One day, I realized that the instillations were not helping, so I decided not to do them anymore. My doctor agreed and we started different medications. Every one was a process of trial and error, to see what worked. It took us close to a year to get the right medications for me to be able to function so I could continue working, I tried three instillations of DMSO, which didn’t work at all and were terrible. Eventually I ended up taking a lot of different medications: Elmiron (a medication specifically to treat IC), Detrol LA (for urinary frequency, which I later changed to Myrbetriq), and Pepcid. At bedtime I take Xanax, amitrityline, and Benadryl. I also take Prelief every time I eat. When I am having a flare up I also add Detrol and neurontin.
Giving up Our Dreams of Another Child
During this time, my husband and I were actively trying to conceive, and had been for a few years (my children were with my first husband). After being diagnosed with IC my urologist was adamant that we give up on that altogether, but I wasn’t willing to do that. I did see a gynecologist and after a few months, changed my mind about trying to conceive. I had been having extremely heavy periods and got an infection with each period. I decided to get a NovaSure endometrial ablation, and had my tubes tied. I was very upset afterwards because this took away my husband’s only chance of ever becoming a father, but for my health it was the best decision I ever made. I stopped getting infections and basically have no periods anymore, just very occasional spotting.
Although we were no longer trying to conceive, IC took a terrible toll on our sex life. We had been fairly active–after all, I had been trying to get pregnant and had only been married a few years. But with IC, when I have sex I am in incredible pain afterwards, sometimes for more than a week. How is it that something so natural can cause so much pain! In a way I know I am lucky, because I am ok to have sex, but have the pain afterwards. I know that a lot of people with IC can’t even have sex at all because it is too painful. The only thing that relieves my pain after sex is antibiotics, which is very odd, because I’ve been tested for infections after sex several times and have never had an infection.
This past year. my urologist retired, and it broke my heart. I have tears in my eyes even now as I type this. I loved him for taking such good care of me, especially since I’ve read so many horror stories of others who weren’t believed, and were told it was all in their heads. He was so good when I heard of some new treatment or medication to try. He wouldn’t hesitate to let me try to see if it was something that would help me. Luckily my new urologist seems okay so far. I told him right away that I was very afraid that if I didn’t continue to get proper treatment, I wouldn’t be able to live day to day and function.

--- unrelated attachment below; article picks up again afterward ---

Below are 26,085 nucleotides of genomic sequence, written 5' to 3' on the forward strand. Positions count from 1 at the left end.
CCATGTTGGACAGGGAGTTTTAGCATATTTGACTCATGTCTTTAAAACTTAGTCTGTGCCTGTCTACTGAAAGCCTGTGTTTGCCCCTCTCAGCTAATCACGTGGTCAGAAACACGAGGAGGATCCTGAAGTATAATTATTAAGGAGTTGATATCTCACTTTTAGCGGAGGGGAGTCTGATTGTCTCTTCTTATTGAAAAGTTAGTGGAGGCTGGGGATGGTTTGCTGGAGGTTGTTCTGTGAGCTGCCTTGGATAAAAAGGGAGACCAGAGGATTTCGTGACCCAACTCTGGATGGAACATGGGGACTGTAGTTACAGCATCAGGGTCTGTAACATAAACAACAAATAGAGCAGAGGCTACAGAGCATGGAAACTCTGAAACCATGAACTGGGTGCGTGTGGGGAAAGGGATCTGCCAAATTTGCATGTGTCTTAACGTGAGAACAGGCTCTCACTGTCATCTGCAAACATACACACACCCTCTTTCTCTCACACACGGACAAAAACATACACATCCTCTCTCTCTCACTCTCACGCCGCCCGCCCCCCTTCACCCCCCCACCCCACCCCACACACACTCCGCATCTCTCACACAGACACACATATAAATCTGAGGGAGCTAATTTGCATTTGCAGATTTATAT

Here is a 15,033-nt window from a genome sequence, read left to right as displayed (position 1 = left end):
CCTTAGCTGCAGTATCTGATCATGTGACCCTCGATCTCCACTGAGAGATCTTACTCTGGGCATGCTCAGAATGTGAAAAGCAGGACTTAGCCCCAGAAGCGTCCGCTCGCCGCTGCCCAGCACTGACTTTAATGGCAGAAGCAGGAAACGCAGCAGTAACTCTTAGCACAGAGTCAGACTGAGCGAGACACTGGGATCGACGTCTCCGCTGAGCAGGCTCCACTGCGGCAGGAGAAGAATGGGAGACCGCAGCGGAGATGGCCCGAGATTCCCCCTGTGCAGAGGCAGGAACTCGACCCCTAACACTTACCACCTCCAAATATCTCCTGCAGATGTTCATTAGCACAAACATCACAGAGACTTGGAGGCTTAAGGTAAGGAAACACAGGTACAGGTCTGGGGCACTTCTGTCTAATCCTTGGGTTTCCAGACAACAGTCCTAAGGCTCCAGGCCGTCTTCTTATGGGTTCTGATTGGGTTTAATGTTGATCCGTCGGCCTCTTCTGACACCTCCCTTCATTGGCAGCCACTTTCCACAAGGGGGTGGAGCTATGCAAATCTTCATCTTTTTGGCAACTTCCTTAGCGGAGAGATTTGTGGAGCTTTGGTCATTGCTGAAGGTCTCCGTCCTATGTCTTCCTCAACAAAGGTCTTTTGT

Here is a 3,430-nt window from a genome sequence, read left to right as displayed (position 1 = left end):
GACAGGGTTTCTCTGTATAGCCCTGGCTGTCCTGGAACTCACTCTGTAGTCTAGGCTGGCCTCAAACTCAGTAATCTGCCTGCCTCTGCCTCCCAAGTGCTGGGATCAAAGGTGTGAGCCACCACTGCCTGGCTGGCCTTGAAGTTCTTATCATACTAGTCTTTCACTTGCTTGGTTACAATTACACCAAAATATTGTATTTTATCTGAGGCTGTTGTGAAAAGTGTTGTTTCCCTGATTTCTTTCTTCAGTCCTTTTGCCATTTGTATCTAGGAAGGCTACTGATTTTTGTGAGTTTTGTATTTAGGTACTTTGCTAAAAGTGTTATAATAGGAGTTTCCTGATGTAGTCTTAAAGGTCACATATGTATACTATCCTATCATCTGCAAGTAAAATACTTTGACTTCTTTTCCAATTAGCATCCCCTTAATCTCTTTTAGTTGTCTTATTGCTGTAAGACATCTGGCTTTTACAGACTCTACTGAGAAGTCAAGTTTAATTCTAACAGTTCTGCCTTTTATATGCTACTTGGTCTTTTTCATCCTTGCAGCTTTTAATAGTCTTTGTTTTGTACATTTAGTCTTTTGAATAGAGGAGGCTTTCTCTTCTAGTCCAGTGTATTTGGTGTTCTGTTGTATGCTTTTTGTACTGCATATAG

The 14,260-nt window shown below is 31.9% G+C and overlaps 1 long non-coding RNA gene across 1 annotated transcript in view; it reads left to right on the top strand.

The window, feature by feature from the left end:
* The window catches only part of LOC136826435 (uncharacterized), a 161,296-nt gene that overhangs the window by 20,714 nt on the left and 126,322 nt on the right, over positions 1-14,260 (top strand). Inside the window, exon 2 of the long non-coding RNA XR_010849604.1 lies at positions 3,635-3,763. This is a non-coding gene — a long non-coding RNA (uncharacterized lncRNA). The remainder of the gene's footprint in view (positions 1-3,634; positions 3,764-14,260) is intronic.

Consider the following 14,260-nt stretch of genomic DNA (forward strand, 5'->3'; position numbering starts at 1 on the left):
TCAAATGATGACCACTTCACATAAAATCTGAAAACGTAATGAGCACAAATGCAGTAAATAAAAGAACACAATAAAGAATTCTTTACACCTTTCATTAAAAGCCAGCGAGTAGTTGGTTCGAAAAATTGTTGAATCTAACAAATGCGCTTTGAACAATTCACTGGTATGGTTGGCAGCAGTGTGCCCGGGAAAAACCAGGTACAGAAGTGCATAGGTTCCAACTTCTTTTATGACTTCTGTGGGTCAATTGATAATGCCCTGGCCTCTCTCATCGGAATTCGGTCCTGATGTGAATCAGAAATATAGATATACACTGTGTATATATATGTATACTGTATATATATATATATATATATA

As I write this, I’m sitting here with a trial interstim device. This device, if it works, will be implanted in my lower back and stimulates the nerves that control bowel and bladder function (http://www.ichelp.org/diagnosis-treatment/treatments/neuromodulation/). It can help relieve symptoms of urinary frequency and urgency. I received this on June 23th (my 15th wedding anniversary). I’m playing the waiting game with my bladder to see if this is what comes next for me. If it works, I will get a permanent implant, and I hope that I will be able to reduce some of the medications I am on. If it doesn’t, I will just continue on with the mountain of medications I take daily to live as close to “normally” as I can.
Treating my interstitial cystitis has constantly required me to try new things to see what works for my body. Every new treatment is trial and error, because there is nothing that really works well for all IC patients. I have been lucky so far to have been able to get some control over my IC symptoms, with the help of my doctor. Living with IC is a constant struggle to gain the best quality of life I can have.